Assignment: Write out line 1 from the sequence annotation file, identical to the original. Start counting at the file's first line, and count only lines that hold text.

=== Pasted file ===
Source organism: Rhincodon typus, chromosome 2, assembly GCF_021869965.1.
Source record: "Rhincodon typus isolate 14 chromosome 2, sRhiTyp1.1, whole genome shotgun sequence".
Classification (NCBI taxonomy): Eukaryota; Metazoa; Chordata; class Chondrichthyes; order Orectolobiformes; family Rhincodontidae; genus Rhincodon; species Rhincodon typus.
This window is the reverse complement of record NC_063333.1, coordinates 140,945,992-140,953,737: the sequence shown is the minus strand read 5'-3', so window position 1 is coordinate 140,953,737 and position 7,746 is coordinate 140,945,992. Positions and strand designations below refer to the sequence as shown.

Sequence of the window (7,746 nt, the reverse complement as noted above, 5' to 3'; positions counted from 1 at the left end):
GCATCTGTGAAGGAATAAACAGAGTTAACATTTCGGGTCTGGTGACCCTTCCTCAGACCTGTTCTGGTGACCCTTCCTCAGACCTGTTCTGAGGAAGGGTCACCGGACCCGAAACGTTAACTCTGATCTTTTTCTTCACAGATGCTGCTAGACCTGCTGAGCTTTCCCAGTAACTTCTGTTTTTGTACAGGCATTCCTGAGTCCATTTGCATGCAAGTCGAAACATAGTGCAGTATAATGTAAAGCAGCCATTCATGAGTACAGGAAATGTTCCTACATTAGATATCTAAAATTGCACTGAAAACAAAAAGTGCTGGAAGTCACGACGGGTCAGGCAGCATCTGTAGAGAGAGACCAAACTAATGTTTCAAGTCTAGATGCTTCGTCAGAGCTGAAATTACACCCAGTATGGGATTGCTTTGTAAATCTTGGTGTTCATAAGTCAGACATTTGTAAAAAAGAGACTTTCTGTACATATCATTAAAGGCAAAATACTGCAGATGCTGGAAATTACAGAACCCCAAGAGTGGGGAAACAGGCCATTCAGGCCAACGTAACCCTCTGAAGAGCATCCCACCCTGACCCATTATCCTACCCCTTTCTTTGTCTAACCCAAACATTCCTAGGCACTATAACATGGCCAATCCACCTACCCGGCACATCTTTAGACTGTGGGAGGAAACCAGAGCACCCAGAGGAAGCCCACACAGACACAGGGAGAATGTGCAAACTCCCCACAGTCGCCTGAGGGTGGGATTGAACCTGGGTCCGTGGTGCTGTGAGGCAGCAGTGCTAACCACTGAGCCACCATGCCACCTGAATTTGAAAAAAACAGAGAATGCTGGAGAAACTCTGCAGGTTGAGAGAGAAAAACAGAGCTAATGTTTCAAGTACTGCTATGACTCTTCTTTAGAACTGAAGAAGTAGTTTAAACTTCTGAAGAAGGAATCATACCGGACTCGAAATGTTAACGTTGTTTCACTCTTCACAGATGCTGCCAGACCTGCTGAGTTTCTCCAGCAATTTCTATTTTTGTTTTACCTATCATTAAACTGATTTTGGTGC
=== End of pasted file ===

Source organism: Rhincodon typus, chromosome 2, assembly GCF_021869965.1.